Teachers’ approach toward spelling can foster resilience.  Encouraging invented spelling in emergent writing helps children take risks and develop confidence as writers.  Mrs. Durkin had letter-sound cards posted in her classroom to encourage invented spelling. Although she had these cards available from the beginning of the year, Mrs. Durkin also taught mini-lessons that highlighted the features of the cards (picture, letter, other possible spellings) to draw students’ attention to how they might be used during reading and writing.  Importantly, if students asked her how to spell a word, Mrs. Durkin directed their attention to the cards when she felt they would be helpful. For older writers, spelling strategies like Have-A-Go recognize the value of making an educated guess. With Have-a-Go, students lift words from their writing that need correcting, use what they know to make attempts at spelling the word, then check it against a resource for correct spelling.  Invented spelling and Have-A-Go both encourage students to use their background skills and knowledge, make an educated guess, and take risks in their writing. My favorite example of this came from a kindergarten student, Savannah, who unabashedly included the word “nomony” (pneumonia) in her writing!

Providing students with opportunities for drafting and revision cultivates a realistic and helpful view of the writing process and supports resilience. Mrs. Durkin’s writing workshop time provided students with opportunities to revisit their favorite pieces.  They gloried in learning about the caret, and a look through students’ writing folders showed that they were taking advantage of the ability it offered to add to their thinking. Correction tape was another favorite tool in Mrs. Durkin’s classroom. As students prepared their final drafts, they knew they could turn to this resource rather than recopying the entirety of their precious published piece.  Tools like these reduce the consequences of making a mistake. By offering learning experiences that encourage risk-taking over perfection, teachers create a classroom climate that builds resilience.

Offering Praise to Increase Resilience

Another way teachers can create a resilient classroom is through offering specific praise that is focused on students’ efforts.  When teachers look for opportunities to praise effort rather than critique outcomes, they are utilizing a strengths-based approach.  According to Mueller and Dweck (1998), praising children for hard work leads them to value learning opportunities and persist in their efforts.  When praise is tied to the process of students’ work, rather than their perceived ability, students rise to challenges in ways that enhance their skills and their resilience.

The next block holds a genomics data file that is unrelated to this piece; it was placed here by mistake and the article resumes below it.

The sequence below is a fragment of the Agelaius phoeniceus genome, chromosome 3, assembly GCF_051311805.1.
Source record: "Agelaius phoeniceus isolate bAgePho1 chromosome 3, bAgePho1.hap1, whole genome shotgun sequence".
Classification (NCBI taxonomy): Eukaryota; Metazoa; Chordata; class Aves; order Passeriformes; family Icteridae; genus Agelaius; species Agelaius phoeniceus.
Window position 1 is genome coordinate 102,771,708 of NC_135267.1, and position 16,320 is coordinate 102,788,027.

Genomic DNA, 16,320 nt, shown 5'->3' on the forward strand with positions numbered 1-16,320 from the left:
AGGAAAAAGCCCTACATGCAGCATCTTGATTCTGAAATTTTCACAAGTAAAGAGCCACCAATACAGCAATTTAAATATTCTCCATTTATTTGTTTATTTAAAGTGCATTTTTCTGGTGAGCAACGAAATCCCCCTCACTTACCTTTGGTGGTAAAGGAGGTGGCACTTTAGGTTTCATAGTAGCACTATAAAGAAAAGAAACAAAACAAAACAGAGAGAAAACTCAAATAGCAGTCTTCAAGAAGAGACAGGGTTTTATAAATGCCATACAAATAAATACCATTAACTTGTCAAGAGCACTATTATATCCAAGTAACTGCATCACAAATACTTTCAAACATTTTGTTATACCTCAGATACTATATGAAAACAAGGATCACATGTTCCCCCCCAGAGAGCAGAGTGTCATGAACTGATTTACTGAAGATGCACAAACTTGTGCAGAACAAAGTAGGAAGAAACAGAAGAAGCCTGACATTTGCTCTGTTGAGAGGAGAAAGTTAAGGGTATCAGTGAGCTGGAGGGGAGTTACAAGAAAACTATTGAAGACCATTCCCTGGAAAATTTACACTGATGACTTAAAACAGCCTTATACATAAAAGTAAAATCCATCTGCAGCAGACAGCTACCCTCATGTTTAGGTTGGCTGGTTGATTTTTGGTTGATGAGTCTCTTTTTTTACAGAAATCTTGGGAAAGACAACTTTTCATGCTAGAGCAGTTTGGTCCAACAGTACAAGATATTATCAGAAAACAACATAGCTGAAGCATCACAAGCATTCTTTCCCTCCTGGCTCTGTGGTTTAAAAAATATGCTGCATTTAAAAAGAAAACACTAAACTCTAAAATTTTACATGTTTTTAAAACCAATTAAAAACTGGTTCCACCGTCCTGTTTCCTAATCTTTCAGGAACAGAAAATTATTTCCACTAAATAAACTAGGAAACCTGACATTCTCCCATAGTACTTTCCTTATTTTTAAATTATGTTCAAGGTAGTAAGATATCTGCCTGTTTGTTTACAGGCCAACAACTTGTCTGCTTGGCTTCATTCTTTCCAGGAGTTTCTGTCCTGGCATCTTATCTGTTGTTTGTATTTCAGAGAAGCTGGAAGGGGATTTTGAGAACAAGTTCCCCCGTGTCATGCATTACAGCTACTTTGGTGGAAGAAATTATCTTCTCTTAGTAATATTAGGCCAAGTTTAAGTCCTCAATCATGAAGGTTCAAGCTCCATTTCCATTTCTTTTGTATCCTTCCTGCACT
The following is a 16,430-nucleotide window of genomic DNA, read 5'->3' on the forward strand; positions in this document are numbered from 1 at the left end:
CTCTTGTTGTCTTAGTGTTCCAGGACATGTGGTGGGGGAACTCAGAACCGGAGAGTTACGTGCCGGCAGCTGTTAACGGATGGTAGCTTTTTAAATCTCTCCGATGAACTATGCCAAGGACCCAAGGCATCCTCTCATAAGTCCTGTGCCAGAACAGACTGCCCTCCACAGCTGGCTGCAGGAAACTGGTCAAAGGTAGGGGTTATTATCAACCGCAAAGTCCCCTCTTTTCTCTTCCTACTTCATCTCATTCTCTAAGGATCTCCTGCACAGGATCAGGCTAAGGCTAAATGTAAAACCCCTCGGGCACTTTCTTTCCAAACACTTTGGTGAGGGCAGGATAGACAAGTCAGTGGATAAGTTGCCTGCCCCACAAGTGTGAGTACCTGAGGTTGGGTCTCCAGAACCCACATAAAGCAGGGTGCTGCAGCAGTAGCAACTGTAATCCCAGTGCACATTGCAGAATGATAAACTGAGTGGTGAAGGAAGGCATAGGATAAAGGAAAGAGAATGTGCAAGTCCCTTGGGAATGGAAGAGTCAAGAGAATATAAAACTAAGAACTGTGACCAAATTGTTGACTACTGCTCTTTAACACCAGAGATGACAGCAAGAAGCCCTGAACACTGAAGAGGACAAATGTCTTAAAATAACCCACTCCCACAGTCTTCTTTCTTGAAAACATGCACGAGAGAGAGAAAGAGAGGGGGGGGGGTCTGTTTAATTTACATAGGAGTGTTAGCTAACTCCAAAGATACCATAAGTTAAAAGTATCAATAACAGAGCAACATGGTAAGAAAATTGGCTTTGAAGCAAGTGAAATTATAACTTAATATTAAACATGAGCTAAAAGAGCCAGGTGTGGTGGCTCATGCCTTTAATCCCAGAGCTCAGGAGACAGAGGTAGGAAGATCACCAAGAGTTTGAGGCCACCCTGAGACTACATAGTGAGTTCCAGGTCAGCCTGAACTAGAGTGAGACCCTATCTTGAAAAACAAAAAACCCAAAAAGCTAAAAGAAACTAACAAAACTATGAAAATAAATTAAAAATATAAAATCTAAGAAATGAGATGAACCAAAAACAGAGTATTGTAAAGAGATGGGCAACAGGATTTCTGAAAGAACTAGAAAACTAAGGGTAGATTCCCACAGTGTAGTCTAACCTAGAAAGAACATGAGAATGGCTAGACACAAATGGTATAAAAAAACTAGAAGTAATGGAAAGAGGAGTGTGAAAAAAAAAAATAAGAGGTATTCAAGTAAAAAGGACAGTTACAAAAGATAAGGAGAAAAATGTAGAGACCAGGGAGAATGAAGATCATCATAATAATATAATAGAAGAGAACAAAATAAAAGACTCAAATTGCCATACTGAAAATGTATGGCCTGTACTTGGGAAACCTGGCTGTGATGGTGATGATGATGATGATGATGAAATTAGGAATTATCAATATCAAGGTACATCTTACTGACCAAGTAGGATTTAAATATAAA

Mrs. Durkin offered her students praise that had these motivating characteristics. When Ryan read his zoo book to Mrs. Durkin, she responded, “Good job, Ryan.  I love it—I love all your detail. I love how you told me the giraffe was yellow and the lizard was green. I like that you used the word finally.”  Similarly, when Zach read Mrs. Durkin his book draft, she said, “Good, Zach – very nice!  I love how you talked about the zoo train. I wouldn’t expect that that would escape from your writing.”  In those few short words she: 1) expressed her high expectations for him, 2) praised his use of detail, and 3) made a personal connection, showing that she knew and remembered something he was passionate about (trains).  Praise such as Mrs. Durkin’s, which is specific and focused on effort, increases students’ resilience.

When tied to student efforts, praise encourages students to learn new things, persist after difficulty, use better strategies for correcting mistakes, and improve performance (Zentall & Morris, 2010).  Students whose efforts are praised want to “immerse themselves in information that could teach them more” (Dweck, 2002, p. 49). Praising children for hard work leads them to value learning opportunities and continue in their efforts.

Resilient students recognize mistakes and failures as opportunities to learn.  They know that discovery requires testing and trying the unfamiliar. As you use the approaches described above, you are not only strengthening students’ literacy skills, you are building the important personal attribute of resilience.


Dweck, C. (2002).  Messages that motivate:  How praise molds students’ beliefs, motivation, and performance (in surprising ways).  In J.Aronson (Ed.), Improving academic achievement: Impact of psychological factors on education (pp.37-59).  San Diego, CA: Academic Press.

Goldstein, S. & Brooks, R. (2013).  Handbook of resilience in children. New York: Springer.

Mueller, C.M., & Dweck, C.S. (1998).  Praise for intelligence can undermine children’s motivation and performance.  Journal of Personality and Social Psychology, 75(1), 33-52.  

Seligman, M.E.P. (2011).  Building resilience. Harvard Business Review, 89, 100-106.    

Zentall, S. R., & Morris, B. J. (2010). “Good job, you’re so smart”: The effects of inconsistency of praise on young children’s motivation. Journal of Experimental Psychology, 107(2), 155-163.
Vicki Collet is an assistant professor at the University of Arkansas and past president of CCIRA. Her research focuses on literacy, instructional coaching, and teacher preparation and mentorship. Follow her blog at , on Facebook at, and Twitter @vscollet.